Spring 2015 Newsletter
Quick Content Links
- President’s Message
- 2015 North Carolina Chapter of the American Fisheries Society Annual Meeting Summary
- 2015 Awards Committee Report
- 2015 Secretary-Treasurer’s Report
- Chapter Facebook Page and Web Update
- Spotlight on Students and Young Professionals
- High Honors: Cope and Pollock Appointed Distinguished Professors
- Update from the NC Division of Water Resources
- NC Wildlife Resources Commission Wildlife Diversity Program Quarterly Reports
- Call to Action!
- Highlighted Meetings of Interest
- Valuable Links
An amazing transformation has happened since we were snowed in at Carolina Beach just a few weeks ago. Mother Nature has really been treating us to some beautiful spring days. I am so glad to see the cherry and pear trees blooming, along with the daffodils.
While I am always happy to see the end of winter, I am always surprised to find it brings the end of the first quarter of the year with it. While I know many of you are starting your field seasons, in the IT world the completion of the first quarter is a time to examine our goals. Have we met the first quarter goals? Are we on track for other goals we have set for the year? Do we need to make any changes to keep things on track, or re-evaluate what we thought might be possible?
I find this is a good time to evaluate personal goals as well. What professional goals have you set for yourself? How can your participation in the Chapter help you meet these goals? There are so many opportunities, from writing an article for the newsletter, participating in a committee, or even just submitting ideas to the EXCOM. If you haven’t done one of these things lately, I’d encourage you to make it one of your goals for the year. Maybe even one for this next quarter. Many of these things do not take too much time, and really make a big impact on the Chapter. This might be the perfect time to document an interesting anecdote from the field.
Whether you’re in the field or behind your computer this spring, I hope the first quarter has been a success. I look forward to hearing from you as the year goes on.
2015 North Carolina Chapter of the American Fisheries Society
Annual Meeting Summary
Courtyard Marriott Carolina Beach, February 24–25, 2015
I have never seen snow at the beach before, and it was really beautiful from my hotel room window Tuesday morning. But I know that same snow was really a menace if you were looking at it through your windshield. Thanks to all of you who braved the weather and contributed to an amazing turnout of 60 attendees out of 75 registered. While we missed the folks who couldn’t make it, I’m grateful to them for making a safe decision. Podcasts of the presentations will be available from the meeting website, so you’ll still be able to catch up on the exciting research that was presented by our membership. You’ll also be able to listen to Dianne Reid’s presentation on the Dan River Coal Ash Spill. Thank you, Chris Wood, for recording the podcasts and managing the PowerPoint presentations during the meeting.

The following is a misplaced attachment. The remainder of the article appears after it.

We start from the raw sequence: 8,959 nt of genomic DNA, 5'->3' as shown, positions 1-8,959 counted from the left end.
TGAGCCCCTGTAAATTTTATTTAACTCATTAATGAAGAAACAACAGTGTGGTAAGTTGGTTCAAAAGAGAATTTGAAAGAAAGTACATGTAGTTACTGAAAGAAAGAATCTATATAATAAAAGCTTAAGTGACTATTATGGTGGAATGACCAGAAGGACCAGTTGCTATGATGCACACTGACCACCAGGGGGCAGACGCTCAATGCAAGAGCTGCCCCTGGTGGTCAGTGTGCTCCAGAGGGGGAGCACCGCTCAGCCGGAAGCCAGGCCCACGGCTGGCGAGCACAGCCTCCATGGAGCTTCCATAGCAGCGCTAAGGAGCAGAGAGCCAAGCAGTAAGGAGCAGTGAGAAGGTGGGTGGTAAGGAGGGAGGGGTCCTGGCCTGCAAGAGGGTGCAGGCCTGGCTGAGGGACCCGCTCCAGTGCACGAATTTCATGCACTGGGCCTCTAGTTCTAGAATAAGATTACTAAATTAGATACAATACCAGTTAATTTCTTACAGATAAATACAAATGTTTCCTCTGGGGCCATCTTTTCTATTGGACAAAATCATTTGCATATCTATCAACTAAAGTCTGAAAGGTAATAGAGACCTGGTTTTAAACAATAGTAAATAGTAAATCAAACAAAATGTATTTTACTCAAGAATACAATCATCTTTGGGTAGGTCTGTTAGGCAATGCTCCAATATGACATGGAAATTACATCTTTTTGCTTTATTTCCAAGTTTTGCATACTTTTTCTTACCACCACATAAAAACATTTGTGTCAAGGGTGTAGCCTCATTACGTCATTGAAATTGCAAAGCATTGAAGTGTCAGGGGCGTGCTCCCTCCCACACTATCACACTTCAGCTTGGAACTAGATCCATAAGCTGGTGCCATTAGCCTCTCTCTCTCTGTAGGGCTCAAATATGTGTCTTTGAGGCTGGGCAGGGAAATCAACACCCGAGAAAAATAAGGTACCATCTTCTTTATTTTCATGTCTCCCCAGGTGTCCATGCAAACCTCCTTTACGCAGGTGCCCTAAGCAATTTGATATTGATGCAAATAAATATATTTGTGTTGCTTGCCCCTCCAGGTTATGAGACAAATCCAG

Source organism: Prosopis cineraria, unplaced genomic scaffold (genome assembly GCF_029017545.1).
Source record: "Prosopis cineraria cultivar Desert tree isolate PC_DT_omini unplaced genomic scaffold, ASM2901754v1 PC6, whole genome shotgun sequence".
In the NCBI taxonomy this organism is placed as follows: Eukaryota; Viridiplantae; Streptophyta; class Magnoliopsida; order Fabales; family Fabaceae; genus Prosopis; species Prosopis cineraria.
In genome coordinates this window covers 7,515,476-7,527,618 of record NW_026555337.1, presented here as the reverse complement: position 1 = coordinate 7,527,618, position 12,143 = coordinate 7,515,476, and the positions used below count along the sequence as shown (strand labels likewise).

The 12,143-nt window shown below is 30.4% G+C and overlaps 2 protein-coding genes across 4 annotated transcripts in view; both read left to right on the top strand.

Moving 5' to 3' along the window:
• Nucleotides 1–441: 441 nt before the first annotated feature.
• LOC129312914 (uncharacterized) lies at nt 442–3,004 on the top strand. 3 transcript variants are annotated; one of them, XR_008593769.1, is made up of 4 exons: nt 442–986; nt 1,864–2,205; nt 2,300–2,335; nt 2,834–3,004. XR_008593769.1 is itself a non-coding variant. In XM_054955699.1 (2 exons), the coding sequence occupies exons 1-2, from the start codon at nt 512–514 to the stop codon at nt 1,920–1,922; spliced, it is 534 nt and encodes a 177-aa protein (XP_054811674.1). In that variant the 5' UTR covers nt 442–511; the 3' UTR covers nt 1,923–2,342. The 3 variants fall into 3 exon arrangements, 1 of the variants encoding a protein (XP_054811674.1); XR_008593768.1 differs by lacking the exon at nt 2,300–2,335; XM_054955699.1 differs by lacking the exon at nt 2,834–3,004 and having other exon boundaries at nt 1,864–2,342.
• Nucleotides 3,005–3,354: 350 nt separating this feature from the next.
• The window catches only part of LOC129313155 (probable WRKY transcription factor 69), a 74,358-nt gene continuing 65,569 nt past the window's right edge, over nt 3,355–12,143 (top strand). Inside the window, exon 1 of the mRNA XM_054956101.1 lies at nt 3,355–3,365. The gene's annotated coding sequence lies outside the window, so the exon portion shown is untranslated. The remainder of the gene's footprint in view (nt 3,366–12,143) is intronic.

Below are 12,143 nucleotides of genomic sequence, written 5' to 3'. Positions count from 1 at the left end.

Thanks to Tyler Black and T.R. Russ for presenting such a fun and interesting Crayfish Identification workshop. Their information-packed presentation slides are now available on our website, along with the conference program, for those who’d like to review or who couldn’t make it. The species key will also be added shortly – watch the meeting page!
I’d also like to thank Bryn Tracy for putting together the meeting program, and I really appreciated everyone’s good-natured flexibility when we had to move things around to accommodate cancelled presentations. There are a lot of pieces and parts that go into making the meeting run smoothly and I am so appreciative of all of the people that volunteered to help out and make the meeting a success.
Congratulations to the student subunit on their successful raffle. It has really become the centerpiece of our social and it seemed to me that a fun time was had by all.
We were able to start the Annual Business Meeting an hour early due to the canceled sessions. Hopefully this helped everyone get home before the next round of winter weather. A lot of exciting things happened at the Business Meeting, but I don’t want to steal the thunder from the Awards Committee report later in this issue.
Brena Jones’ last act as President was to install the new officers and relieve Greg Cope from his duties as Past President and Todd Ewing from his term as Secretary/Treasurer. I am pleased to welcome Mike Gangloff and Bryn Tracy to the EXCOM as your President Elect and Secretary/Treasurer, respectively. I look forward to serving you as President in 2015. Please feel free to contact me with your ideas or concerns at [email protected].
Submitted by Kim Sparks, NCAFS President Elect
2015 Awards Committee Report
Awards presentations are one of the highlights of our annual Chapter meeting. Several awards were presented during the recent annual NCAFS meeting held on February 24-25, 2015, in Carolina Beach, North Carolina. Despite the wintery weather, the meeting was well attended and the host facility and program were outstanding. Thanks to Kim Sparks for hosting a very successful meeting! Awards were presented to chapter and non-chapter members for their contributions to the chapter, and fisheries and environmental conservation in North Carolina.
Student papers were judged for the Richard L. Noble Best Student Paper Award and the professional papers were judged for the W. Don Baker Memorial Best Professional Paper Award. There were six presentations by students and ten presentations by professionals. The quality of the paper presentations was outstanding. Thanks to all who presented papers and the judging panel!